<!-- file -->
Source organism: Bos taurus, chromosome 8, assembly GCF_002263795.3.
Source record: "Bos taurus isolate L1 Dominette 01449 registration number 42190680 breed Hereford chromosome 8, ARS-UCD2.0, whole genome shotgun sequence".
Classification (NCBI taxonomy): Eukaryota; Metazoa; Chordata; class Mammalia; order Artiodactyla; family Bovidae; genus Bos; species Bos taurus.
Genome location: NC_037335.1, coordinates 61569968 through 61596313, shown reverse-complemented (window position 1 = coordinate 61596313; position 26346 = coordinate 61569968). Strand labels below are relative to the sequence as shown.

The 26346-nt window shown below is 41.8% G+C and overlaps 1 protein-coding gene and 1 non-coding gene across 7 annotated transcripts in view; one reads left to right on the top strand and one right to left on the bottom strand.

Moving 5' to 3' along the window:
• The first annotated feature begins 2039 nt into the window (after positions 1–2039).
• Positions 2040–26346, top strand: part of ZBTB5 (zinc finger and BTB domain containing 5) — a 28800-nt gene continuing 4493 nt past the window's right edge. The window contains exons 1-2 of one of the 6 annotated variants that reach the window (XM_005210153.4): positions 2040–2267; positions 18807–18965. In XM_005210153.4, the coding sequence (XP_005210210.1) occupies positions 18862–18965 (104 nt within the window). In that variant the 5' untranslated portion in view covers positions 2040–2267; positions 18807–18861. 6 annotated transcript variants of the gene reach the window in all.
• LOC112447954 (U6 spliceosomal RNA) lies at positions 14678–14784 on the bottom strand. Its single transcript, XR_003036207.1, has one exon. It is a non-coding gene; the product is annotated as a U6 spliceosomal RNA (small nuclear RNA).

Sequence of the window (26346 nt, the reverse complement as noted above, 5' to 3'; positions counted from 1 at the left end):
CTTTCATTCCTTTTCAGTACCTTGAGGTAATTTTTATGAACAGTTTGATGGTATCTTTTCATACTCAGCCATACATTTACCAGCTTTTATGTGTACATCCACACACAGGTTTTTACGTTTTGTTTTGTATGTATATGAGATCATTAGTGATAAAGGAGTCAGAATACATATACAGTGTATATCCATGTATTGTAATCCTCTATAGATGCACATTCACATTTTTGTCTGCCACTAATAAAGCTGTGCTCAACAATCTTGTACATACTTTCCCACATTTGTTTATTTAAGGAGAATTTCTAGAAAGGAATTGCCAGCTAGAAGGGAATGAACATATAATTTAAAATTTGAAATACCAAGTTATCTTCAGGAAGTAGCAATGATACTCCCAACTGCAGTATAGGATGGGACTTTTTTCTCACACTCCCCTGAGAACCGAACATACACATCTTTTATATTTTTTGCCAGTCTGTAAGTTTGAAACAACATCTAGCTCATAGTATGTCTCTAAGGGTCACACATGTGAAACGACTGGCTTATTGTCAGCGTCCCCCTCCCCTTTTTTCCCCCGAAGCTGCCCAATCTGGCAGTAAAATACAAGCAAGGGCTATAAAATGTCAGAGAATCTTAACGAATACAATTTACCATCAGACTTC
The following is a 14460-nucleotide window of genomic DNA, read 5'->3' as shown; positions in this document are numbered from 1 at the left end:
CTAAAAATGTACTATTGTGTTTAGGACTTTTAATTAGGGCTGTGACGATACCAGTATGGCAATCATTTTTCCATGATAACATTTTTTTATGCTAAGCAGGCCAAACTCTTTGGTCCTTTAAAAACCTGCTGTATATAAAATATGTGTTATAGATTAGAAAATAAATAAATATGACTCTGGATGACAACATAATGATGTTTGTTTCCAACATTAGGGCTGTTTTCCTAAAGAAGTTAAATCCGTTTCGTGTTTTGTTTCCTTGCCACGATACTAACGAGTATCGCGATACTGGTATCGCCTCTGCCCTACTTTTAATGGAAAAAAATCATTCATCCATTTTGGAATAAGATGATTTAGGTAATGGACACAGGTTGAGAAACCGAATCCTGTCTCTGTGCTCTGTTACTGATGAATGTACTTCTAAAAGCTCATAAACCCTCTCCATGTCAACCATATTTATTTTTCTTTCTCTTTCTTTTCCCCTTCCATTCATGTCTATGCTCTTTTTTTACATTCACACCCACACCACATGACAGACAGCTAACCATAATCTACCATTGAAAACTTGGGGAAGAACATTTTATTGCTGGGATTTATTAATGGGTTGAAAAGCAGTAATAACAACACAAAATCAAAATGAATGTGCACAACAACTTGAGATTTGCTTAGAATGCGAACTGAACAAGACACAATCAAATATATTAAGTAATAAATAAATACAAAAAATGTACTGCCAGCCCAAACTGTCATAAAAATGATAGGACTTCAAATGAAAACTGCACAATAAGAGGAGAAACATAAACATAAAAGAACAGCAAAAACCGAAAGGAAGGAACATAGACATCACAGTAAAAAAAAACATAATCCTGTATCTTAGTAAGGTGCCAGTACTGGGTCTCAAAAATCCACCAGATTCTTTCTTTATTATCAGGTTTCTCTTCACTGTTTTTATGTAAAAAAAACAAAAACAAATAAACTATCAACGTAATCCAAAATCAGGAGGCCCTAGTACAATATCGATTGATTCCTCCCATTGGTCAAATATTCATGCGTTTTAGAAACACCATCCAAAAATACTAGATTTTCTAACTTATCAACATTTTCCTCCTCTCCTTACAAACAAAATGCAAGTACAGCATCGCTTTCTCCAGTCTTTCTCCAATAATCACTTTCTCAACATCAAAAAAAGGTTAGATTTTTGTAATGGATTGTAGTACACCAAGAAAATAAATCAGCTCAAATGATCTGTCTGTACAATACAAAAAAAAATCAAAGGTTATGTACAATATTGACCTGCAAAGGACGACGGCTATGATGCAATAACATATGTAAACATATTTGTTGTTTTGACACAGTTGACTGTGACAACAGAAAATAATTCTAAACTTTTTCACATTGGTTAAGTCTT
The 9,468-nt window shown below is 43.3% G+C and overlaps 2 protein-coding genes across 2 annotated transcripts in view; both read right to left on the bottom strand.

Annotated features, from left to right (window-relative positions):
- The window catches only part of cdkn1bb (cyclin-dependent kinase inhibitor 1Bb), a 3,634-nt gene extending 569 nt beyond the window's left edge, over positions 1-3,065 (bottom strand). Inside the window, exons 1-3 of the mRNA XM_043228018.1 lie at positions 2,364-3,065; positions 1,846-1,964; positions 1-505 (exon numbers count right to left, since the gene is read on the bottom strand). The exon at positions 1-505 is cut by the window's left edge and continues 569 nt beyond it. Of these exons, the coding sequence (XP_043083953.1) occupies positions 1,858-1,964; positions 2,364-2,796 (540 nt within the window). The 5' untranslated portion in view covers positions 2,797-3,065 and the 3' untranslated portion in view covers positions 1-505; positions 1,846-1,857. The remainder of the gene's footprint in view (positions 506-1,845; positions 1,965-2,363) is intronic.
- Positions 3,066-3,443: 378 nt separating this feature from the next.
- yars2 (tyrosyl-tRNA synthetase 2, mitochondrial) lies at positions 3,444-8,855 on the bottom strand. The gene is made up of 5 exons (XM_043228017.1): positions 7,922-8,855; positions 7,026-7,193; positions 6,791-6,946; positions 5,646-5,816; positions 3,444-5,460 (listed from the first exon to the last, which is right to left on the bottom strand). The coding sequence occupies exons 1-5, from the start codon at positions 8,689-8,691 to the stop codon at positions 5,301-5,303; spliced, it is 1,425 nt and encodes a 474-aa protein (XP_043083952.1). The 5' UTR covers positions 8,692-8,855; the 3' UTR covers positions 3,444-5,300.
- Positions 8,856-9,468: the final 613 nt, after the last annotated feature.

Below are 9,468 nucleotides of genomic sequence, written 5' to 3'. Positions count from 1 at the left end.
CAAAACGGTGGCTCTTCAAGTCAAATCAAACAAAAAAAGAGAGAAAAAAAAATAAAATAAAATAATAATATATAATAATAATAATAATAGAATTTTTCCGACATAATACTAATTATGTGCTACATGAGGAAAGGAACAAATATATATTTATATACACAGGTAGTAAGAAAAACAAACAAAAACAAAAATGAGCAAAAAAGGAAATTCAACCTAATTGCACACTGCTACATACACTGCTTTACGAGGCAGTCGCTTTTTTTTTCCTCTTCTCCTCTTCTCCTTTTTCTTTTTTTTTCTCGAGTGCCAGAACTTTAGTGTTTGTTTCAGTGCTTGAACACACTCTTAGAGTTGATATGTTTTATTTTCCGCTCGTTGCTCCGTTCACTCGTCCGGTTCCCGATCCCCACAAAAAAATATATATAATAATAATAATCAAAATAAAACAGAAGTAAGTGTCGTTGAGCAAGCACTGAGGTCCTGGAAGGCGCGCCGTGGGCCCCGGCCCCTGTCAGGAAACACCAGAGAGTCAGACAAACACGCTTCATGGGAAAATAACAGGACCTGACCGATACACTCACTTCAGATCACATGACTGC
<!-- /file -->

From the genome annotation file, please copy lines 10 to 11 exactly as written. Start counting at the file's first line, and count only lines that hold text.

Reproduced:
Sequence of the window (26346 nt, the reverse complement as noted above, 5' to 3'; positions counted from 1 at the left end):
CTTTCATTCCTTTTCAGTACCTTGAGGTAATTTTTATGAACAGTTTGATGGTATCTTTTCATACTCAGCCATACATTTACCAGCTTTTATGTGTACATCCACACACAGGTTTTTACGTTTTGTTTTGTATGTATATGAGATCATTAGTGATAAAGGAGTCAGAATACATATACAGTGTATATCCATGTATTGTAATCCTCTATAGATGCACATTCACATTTTTGTCTGCCACTAATAAAGCTGTGCTCAACAATCTTGTACATACTTTCCCACATTTGTTTATTTAAGGAGAATTTCTAGAAAGGAATTGCCAGCTAGAAGGGAATGAACATATAATTTAAAATTTGAAATACCAAGTTATCTTCAGGAAGTAGCAATGATACTCCCAACTGCAGTATAGGATGGGACTTTTTTCTCACACTCCCCTGAGAACCGAACATACACATCTTTTATATTTTTTGCCAGTCTGTAAGTTTGAAACAACATCTAGCTCATAGTATGTCTCTAAGGGTCACACATGTGAAACGACTGGCTTATTGTCAGCGTCCCCCTCCCCTTTTTTCCCCCGAAGCTGCCCAATCTGGCAGTAAAATACAAGCAAGGGCTATAAAATGTCAGAGAATCTTAACGAATACAATTTACCATCAGACTTC